|Estonia||Decentralised virtual currency, alternative means of Payment. Not treated as financial instrument.||Profits from trading bitcoin as well as dividends obtained from the proceeds of an ICO are subjected to income tax. The European Court of Justice ruled that trading of cryptocurrencies be exempt from VAT in 2015.||Just last year, the government seemed to clamp down on Bitcoin trading activities. However, it appears that the government has since relaxed their policy on BTC. Digital currency exchanges are still subject to anti-money laundering supervision.||Estonia: First state to offer its own ICO? |
Estonia has had a tumultuous relationship with cryptocurrencies in the past, stating in 2015 that VAT should apply to the full amount of Bitcoin trades. Just last year, the Supreme Court of Estonia ruled in favour of restrictions on bitcoin trading activity in the wake of a lawsuit filed by a digital currency broker. However, since then, the government appears to have gradually embraced cryptocurrencies, recognising its potential benefits and usefulness to society in the future.
|Gibraltar||Virtual currency, method of payment||Gibraltar is known for being a low-tax regime, with no capital gains tax, sales tax or VAT. Corporate tax rate is 10% for net profits||Gibraltar has introduced a new regulatory framework for cryptocurrencies that will be implemented in January 2018.||Gibraltar: One of the first few nations to embrace cryptocurrencies |
With a strong track record in regulated e-commerce such as e-gaming, Gibraltar is taking the lead in promoting a stable crypto economy through proper regulation. Rather than introducing strict rules that would restrict cryptocurrency trades and ICOs, the regulations proposed by the government help to facilitate these activities while ensuring that cryptocurrencies are not used for illicit activities.
The regulatory framework will be introduced as an amendment of the Gibraltarian Financial Services (Investment and Fiduciary Services) Act 1989, and will regulate the activities of Gibraltar-based companies that use Distributed Ledger Technology (DLT) for cryptocurrency exchanges. The framework aims to create a conducive environment for cryptocurrency exchanges to do business, with DLT service providers being provided a working license subject to these companies conforming to certain regulatory principles. These principles include honesty, integrity, the protection of customer assets and maintaining a high degree of cybersecurity.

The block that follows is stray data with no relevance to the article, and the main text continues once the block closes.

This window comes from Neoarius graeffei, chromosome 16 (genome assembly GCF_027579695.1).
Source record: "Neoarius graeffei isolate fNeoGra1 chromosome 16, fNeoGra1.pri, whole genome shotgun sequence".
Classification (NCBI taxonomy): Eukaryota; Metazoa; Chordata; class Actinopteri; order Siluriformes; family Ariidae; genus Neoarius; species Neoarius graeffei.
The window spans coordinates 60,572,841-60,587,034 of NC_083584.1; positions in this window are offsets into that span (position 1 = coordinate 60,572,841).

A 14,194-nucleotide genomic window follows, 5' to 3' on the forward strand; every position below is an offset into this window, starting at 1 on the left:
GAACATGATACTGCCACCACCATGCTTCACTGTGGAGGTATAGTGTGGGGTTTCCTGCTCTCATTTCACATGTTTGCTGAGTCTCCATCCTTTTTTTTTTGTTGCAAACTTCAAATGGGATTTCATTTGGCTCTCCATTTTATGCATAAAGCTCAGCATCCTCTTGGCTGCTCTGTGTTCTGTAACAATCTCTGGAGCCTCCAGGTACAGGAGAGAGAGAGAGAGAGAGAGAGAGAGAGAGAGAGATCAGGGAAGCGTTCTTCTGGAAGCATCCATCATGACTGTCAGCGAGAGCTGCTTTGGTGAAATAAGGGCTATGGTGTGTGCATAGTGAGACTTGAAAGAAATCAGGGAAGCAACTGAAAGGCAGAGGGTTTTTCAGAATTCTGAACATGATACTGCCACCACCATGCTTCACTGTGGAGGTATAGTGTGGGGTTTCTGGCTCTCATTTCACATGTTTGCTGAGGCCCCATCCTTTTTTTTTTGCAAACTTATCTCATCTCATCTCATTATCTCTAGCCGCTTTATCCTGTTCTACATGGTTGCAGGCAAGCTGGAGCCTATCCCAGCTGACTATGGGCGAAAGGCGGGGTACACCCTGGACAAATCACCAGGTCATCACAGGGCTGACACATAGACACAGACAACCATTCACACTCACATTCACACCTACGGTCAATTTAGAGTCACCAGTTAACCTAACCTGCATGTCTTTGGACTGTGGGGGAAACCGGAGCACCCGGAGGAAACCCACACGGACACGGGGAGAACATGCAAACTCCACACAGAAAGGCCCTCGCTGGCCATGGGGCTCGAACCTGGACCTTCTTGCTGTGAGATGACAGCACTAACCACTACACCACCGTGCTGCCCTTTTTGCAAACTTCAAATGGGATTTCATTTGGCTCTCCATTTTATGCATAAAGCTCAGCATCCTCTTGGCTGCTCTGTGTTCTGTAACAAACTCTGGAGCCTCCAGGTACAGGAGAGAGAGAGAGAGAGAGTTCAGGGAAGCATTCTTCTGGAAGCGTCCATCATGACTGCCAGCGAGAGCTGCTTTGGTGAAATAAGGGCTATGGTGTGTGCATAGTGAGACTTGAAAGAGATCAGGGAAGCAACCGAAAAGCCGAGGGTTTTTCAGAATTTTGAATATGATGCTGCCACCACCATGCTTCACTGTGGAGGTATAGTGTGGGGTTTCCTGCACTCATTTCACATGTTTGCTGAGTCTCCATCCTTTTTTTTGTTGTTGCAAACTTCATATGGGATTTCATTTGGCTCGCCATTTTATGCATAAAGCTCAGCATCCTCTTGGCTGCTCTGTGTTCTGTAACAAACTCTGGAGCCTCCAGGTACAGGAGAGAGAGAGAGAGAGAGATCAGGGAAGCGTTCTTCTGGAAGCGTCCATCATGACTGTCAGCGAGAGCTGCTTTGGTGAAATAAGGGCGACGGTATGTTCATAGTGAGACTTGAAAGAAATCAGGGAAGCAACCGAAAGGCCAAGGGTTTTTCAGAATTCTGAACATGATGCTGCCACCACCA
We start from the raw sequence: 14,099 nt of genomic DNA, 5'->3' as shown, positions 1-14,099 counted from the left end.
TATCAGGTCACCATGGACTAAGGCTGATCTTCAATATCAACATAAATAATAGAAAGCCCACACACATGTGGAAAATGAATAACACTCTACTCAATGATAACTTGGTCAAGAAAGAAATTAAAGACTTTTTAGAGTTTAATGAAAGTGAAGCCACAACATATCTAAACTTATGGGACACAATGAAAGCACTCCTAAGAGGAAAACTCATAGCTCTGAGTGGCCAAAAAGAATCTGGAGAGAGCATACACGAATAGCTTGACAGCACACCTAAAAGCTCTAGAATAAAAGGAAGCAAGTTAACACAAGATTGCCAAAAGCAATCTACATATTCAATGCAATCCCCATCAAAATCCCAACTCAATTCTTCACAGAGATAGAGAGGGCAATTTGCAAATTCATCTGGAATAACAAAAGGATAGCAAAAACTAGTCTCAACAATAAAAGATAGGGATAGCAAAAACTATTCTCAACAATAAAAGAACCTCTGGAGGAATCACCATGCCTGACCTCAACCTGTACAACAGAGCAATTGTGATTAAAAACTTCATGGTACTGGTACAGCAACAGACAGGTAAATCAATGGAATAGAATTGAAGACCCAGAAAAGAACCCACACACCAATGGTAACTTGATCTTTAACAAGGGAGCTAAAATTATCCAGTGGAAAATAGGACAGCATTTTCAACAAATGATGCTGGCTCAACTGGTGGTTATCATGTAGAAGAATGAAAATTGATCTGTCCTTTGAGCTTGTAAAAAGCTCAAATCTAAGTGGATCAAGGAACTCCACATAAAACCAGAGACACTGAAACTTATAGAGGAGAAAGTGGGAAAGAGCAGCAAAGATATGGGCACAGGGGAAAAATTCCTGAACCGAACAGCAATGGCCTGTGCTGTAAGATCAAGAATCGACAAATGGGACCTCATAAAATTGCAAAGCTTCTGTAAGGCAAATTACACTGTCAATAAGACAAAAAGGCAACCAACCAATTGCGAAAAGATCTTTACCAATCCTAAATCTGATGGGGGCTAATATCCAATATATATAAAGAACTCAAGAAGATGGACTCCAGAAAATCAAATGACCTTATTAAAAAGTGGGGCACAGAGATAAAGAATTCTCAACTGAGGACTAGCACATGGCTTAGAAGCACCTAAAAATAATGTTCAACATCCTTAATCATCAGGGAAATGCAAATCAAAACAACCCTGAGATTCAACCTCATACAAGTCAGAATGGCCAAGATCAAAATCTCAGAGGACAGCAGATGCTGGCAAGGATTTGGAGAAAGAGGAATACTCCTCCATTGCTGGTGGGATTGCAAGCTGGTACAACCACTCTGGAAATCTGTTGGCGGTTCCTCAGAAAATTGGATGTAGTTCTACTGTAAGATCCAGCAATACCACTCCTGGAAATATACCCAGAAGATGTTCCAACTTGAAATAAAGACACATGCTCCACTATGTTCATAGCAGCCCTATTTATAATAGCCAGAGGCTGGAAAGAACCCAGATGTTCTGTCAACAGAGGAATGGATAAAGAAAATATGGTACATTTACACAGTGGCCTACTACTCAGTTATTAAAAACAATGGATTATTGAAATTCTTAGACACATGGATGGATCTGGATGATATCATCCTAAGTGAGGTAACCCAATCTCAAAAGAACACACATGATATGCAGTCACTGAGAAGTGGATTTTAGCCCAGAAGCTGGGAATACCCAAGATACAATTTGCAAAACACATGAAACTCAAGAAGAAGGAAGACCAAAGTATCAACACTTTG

|Japan||Legal Method of payment||Exempt from consumption tax but subject to Capital gains tax||Virtual currency (VC) exchange must conduct KYC checks and report suspicious transactions to regulators. VC exchanges include shops which sell/purchase VC, operator of BTC ATM, operator of ICO, brokerage firm which intermediates sales/purchase of VC, or exchange in which its users can sell/purchase VC from other users.||Japan: A legal means of payment, but not considered legal tender |
In April of this year, the country implemented its new Virtual Currency Act, and with the approval of its Japan Financial Services Agency (JFSA), authorised the use of Bitcoin and Ethereum cryptocurrencies as legal payment. This Act amended the Payment Services Act to include virtual currencies as a type of payment instrument. However, it must be noted that while the Act exempts both Bitcoin and Ethereum from the 8% Japanese consumption tax as it would for its Yen, if does not go so far as to recognise them as legal tender. This means people are not legally obligated to accept the cryptocurrencies as payment for goods and services.
Other amendments include the requirement for registration of virtual currency exchanges with the JFSA, i.e. they are now required to obtain licensing as a payment institution in Japan to operate their business. VC Exchanges are also required to conduct proper KYC checks on customers. Exchanges are also required to adhere to stricter regulations, including the requirement to hold a minimum liquid capital of JPY 10 million, implement a secure IT management program to prevent the hacking of funds and personal information, and submit to an annual audit by an auditing firm or certified public accountant.In addition, anti-money laundering compliance is mandatory.
QUOINE Corporation was the first crypto company to receive an official licence from the JFSA on 29 Sept 2017 to operate QUOINEX, a cryptocurrency exchange, under the VCA. QUOINE worked closely with the Big Four audit and accounting companies, developing comprehensive AML countermeasures, internal audit, management systems, as well as communicating with the JFSA and Kanto Financial Bureau. JFSA has since issued 11 licences. In August this year, Japan accounted for up to 46% of the global Bitcoin market.